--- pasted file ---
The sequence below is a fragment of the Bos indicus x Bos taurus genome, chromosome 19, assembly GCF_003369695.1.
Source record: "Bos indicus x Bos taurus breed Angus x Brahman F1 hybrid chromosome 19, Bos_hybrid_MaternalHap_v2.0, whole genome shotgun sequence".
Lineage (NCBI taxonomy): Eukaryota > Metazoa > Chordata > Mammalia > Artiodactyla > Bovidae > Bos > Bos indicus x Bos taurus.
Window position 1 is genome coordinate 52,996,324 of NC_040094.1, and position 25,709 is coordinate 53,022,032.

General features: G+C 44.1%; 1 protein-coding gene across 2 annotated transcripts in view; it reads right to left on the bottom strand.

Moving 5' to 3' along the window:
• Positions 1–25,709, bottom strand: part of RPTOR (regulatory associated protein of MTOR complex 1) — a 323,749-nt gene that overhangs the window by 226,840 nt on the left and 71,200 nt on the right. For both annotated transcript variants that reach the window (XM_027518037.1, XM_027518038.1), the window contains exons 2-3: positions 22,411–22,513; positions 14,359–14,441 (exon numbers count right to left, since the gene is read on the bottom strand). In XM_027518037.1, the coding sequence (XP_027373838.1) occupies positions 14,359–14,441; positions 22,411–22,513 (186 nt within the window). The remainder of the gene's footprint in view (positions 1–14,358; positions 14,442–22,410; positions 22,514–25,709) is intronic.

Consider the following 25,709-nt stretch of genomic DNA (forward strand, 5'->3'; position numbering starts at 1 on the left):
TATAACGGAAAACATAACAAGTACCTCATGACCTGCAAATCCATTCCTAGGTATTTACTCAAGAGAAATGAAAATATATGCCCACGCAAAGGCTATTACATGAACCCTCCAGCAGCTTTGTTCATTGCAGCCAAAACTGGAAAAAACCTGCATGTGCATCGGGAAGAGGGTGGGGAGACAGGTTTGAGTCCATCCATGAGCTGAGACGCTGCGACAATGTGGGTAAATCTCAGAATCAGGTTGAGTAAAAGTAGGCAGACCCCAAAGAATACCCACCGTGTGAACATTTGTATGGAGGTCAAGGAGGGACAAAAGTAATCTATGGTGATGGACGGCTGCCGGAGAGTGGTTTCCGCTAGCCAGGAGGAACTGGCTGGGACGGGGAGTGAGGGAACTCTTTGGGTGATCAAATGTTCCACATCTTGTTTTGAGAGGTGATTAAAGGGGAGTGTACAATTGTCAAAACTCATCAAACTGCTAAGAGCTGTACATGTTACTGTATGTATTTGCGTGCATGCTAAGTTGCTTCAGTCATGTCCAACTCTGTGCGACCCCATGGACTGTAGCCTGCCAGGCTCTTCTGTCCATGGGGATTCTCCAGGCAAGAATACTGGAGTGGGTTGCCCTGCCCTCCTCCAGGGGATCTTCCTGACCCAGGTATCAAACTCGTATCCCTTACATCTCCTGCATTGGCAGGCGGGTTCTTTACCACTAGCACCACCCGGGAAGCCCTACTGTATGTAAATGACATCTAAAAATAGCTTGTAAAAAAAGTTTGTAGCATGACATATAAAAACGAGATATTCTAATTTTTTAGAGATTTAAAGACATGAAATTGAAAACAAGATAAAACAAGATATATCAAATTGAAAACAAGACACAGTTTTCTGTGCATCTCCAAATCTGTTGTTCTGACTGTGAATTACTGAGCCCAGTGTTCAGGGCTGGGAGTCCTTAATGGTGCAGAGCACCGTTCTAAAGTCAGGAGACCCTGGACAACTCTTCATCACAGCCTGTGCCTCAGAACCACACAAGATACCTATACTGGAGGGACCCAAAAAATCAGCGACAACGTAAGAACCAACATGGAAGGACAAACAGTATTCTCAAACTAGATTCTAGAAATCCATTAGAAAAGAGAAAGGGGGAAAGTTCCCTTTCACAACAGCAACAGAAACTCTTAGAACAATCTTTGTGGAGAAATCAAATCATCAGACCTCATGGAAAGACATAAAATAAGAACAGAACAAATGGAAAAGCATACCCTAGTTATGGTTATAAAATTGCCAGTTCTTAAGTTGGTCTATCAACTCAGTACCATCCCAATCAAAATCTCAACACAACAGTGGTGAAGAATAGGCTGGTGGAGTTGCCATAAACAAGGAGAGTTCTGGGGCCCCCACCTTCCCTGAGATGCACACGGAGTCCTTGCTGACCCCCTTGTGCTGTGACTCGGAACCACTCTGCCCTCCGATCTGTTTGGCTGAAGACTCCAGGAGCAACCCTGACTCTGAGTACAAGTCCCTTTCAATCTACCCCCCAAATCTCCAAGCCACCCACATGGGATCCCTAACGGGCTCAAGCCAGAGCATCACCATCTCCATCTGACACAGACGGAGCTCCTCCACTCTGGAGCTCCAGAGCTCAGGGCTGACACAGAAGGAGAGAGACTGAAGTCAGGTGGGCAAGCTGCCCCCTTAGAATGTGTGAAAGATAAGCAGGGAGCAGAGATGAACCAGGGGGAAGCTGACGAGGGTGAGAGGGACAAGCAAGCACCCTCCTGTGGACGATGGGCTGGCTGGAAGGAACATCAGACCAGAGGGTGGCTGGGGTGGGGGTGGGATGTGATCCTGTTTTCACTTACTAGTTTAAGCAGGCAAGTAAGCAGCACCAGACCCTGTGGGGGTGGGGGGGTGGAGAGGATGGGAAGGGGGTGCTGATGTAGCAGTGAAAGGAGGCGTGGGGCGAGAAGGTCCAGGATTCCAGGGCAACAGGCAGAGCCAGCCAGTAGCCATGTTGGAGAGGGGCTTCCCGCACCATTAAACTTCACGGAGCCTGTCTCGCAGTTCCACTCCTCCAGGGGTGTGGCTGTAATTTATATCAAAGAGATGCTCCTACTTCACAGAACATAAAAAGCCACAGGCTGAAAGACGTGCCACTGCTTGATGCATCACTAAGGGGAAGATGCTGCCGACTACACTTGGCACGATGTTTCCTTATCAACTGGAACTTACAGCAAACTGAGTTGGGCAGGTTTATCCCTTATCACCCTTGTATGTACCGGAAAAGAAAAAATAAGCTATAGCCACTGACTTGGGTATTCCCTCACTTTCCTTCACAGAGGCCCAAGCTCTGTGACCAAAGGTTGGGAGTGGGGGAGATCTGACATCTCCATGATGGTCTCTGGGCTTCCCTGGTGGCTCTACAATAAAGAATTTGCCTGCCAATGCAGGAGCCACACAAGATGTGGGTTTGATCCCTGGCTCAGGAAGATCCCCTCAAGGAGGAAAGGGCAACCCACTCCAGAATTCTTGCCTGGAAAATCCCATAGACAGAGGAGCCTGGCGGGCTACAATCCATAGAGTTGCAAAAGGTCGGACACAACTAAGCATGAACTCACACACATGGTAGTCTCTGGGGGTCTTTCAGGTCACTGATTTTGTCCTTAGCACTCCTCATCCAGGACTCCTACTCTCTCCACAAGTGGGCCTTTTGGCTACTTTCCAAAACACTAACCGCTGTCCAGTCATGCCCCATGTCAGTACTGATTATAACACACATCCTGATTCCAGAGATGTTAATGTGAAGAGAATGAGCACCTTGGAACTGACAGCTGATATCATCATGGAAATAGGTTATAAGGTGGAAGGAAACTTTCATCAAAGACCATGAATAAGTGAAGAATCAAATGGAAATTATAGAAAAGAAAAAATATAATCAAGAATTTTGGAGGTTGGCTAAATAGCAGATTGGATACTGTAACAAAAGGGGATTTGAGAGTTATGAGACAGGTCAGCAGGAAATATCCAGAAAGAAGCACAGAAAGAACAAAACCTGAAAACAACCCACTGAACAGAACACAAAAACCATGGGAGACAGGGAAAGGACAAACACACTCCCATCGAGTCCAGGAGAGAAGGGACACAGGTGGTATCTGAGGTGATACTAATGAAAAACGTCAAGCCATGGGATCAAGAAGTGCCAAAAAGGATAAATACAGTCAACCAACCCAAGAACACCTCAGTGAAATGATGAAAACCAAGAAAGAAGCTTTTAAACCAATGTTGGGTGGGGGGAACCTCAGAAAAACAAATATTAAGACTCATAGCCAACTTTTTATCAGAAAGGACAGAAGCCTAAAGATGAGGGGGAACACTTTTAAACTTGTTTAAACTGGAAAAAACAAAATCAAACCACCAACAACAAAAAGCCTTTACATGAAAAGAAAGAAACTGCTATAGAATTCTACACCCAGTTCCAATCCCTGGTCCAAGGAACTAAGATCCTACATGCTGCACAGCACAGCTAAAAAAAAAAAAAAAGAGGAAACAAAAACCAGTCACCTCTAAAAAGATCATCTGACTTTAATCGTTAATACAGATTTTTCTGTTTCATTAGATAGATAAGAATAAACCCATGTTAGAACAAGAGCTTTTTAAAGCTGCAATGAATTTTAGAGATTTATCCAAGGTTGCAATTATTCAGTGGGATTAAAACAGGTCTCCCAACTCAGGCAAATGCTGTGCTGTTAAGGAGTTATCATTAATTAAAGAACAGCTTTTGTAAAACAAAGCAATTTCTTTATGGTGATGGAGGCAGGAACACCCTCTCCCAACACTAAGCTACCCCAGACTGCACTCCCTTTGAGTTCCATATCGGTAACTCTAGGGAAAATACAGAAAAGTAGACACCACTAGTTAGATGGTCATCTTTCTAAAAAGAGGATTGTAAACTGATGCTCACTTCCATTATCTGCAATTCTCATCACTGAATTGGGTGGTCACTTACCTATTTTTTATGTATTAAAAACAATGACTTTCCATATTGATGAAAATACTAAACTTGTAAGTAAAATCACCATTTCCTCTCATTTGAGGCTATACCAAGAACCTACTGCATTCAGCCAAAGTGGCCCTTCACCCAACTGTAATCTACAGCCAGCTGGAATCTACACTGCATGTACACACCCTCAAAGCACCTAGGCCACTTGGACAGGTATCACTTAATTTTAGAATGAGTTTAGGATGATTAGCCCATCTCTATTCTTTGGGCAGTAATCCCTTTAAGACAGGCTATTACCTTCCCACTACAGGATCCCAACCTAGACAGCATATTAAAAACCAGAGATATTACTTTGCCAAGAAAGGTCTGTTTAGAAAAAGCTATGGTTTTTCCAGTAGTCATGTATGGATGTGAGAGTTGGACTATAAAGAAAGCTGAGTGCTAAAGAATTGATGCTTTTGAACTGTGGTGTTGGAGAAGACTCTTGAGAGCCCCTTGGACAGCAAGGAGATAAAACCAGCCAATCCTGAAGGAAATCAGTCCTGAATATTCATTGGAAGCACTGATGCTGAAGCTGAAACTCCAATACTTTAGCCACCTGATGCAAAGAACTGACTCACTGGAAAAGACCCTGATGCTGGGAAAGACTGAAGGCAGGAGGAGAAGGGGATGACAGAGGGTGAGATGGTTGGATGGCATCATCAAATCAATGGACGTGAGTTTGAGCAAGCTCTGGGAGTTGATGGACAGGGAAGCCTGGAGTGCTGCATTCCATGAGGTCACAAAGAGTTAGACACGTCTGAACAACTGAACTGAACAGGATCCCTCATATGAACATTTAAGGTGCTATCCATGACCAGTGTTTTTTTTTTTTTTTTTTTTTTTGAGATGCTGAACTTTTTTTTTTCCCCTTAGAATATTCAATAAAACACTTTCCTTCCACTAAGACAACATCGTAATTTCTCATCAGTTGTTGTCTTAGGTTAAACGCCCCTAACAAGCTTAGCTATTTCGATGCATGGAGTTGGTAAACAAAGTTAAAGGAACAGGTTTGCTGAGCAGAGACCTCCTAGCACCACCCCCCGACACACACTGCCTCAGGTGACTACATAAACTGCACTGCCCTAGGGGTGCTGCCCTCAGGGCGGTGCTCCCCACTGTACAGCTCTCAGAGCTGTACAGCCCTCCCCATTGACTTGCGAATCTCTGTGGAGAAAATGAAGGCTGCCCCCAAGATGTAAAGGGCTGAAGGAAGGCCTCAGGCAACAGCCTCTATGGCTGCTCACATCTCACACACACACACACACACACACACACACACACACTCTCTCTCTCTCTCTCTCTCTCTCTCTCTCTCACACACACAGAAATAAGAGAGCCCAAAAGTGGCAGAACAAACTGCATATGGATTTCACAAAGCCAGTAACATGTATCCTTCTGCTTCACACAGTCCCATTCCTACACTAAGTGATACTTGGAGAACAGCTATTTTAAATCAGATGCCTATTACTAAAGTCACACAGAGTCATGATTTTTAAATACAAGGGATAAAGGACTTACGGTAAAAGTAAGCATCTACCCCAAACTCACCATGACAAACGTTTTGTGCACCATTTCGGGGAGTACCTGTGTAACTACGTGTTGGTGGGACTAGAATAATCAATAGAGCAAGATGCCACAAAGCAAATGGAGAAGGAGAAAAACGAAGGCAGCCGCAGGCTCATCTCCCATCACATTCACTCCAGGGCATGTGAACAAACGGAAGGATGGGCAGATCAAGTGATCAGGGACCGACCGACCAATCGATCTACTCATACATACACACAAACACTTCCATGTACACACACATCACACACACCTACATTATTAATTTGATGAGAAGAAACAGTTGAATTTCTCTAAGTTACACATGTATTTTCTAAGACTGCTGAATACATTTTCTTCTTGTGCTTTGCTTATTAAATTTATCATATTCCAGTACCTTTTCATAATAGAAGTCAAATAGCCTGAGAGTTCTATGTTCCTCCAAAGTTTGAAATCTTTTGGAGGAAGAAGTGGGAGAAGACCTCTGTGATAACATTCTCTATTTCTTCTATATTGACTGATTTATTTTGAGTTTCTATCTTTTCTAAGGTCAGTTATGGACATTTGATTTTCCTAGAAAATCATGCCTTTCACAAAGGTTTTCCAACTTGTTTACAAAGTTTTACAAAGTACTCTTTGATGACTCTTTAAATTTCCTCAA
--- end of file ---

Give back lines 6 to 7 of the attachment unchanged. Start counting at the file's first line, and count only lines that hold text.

Moving 5' to 3' along the window:
• Positions 1–25,709, bottom strand: part of RPTOR (regulatory associated protein of MTOR complex 1) — a 323,749-nt gene that overhangs the window by 226,840 nt on the left and 71,200 nt on the right. For both annotated transcript variants that reach the window (XM_027518037.1, XM_027518038.1), the window contains exons 2-3: positions 22,411–22,513; positions 14,359–14,441 (exon numbers count right to left, since the gene is read on the bottom strand). In XM_027518037.1, the coding sequence (XP_027373838.1) occupies positions 14,359–14,441; positions 22,411–22,513 (186 nt within the window). The remainder of the gene's footprint in view (positions 1–14,358; positions 14,442–22,410; positions 22,514–25,709) is intronic.